But in reality, without throwing dirt on Darius, who’s a nice guy and doing his best, just because you don’t hear what you love on the popular country channels, it doesn’t mean it’s gone–just gone underground. There are some wonderful artists out there, making superb music, with straight-from-the-heart songs, and even accompanied by steel (I know, cause I’m playing with some of them)–people like Gillian Welch and Dave Rawlings, Sara Watkins, and even John Reilly. Hidden treasures, and maybe they’ll never have a hit, but who cares? It’ll be our little secret. What’s more, steel has found its way out of the country closet, and into mainstream music. I can’t tell you how many sessions I’ve done in Los Angeles for indie rock, folkies, or blues musicians where they MUST HAVE either dobro, pedal steel, or lap steel. It’s a bonanza! Hang in there, and be positive–look for the positive signs of the survival of true country, avoid the modern equivalent of what used be (and I’m dating myself here) The Archies , and dig for the real thing–it’s still there, in every town, waiting to be nurtured and loved. By folk like us!

Listen To Steel Guitar Music Streaming 24 Hours A Day!

Steel Guitar Nashville
123 Mid Town Court
Hendersonville, TN. 37075
(615) 822-5555
Open 9AM – 4PM Monday – Friday
Second and Third Saturday each Month Open 9AM – 2PM
Closed Sunday

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Responses to “Is Country Music Dead?”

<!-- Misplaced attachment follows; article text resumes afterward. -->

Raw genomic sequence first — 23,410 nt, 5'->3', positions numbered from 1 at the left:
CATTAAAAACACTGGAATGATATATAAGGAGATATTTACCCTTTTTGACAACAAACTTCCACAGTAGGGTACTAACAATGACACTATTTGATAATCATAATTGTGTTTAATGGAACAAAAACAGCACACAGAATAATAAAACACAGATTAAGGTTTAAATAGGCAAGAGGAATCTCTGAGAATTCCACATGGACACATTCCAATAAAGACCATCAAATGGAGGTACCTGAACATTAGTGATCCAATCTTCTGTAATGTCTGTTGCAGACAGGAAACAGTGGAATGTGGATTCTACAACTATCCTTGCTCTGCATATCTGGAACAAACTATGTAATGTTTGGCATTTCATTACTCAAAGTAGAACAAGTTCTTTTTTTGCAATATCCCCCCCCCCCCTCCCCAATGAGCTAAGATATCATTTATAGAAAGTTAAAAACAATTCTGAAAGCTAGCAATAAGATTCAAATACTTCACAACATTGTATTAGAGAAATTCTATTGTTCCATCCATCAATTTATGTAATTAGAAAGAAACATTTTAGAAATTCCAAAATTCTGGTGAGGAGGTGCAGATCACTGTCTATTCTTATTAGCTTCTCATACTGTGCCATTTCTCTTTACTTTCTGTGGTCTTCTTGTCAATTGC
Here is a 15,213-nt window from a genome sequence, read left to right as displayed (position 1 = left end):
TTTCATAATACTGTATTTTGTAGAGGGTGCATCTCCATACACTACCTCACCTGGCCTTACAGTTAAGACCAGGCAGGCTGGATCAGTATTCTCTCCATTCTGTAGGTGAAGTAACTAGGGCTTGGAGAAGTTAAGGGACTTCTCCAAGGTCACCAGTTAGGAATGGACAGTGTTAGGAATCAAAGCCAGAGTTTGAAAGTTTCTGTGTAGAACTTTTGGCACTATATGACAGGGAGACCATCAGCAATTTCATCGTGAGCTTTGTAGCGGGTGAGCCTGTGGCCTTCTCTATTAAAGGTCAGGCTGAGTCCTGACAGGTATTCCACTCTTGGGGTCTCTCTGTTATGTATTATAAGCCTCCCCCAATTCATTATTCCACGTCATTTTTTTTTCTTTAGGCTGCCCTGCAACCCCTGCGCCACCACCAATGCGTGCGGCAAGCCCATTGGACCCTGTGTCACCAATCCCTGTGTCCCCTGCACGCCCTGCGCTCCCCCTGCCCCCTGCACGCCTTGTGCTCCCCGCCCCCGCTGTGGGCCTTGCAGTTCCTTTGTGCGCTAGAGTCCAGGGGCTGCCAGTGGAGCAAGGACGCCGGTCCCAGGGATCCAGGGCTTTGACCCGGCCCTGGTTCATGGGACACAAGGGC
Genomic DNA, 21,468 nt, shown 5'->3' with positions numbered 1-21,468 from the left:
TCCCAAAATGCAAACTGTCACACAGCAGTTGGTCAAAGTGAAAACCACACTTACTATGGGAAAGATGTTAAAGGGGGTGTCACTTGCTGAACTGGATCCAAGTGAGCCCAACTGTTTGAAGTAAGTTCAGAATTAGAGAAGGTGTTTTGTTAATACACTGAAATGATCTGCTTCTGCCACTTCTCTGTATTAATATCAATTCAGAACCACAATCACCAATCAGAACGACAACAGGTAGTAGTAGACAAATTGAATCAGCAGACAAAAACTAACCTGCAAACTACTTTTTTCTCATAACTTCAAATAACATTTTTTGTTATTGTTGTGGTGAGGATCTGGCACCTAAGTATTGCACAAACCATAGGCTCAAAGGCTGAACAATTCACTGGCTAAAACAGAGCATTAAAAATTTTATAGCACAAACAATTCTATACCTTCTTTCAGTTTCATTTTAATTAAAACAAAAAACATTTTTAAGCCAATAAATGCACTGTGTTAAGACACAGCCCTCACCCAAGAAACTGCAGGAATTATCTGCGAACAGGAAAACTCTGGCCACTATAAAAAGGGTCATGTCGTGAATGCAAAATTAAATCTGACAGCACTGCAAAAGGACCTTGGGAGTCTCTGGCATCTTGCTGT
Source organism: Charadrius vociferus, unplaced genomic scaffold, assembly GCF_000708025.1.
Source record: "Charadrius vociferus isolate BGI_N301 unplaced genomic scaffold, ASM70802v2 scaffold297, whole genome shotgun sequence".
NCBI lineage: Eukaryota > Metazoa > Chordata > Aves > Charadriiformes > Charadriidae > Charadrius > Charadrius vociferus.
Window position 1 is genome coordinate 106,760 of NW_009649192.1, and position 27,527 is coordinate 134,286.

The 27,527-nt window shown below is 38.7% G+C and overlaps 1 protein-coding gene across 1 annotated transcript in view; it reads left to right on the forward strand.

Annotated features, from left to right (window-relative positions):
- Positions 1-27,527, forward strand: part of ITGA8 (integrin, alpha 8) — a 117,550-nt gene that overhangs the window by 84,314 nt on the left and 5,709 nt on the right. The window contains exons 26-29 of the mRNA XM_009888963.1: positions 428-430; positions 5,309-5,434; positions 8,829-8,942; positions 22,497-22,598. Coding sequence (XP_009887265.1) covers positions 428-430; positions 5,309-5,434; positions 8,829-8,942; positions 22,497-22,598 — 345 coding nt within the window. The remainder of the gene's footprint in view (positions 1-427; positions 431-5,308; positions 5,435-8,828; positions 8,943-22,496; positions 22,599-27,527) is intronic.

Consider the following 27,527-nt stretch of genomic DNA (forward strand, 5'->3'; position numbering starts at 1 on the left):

We had an ice storm in Nashville yesterday and decided it would be prudent to stay home and not risk wrecking our cars. We received more responses from last week’s newsletter than we have ever received from any newsletter. There’s no way we could print all the replies we had to the email from Chris Smith, but we’ll pass on a few of them.

This reply is from Bobby Lee, known to all for hosting the Steel Guitar Forum.

There are all kinds of music being played today. No genre is dying. I think that people who cry “Country Music is Dead” are just going to the wrong places for music. Satellite radio has a lot of fresh new country music. Smaller venues around the country still support touring acts. Many towns around here have a weekly concert night in the park. Every band has music on iTunes, CD Baby, Spotify, etc.

The old channels – AM radio, big record labels – only cater to huge markets. Radio isn’t selling music – they are selling listeners to their customers, who are advertisers. Record labels are in the business of ripping off artists, and their business models are failing. In their last gasp, they push music that attracts the most musically naive listeners.

It’s worth noting that jazz has less than 4% of the music market, but people keep on playing it and jazz fans keep on buying it. There are jazz festivals and jazz clubs all over the world. It shows no signs of dying. You don’t need to be on AM radio and have huge market numbers to keep your music alive.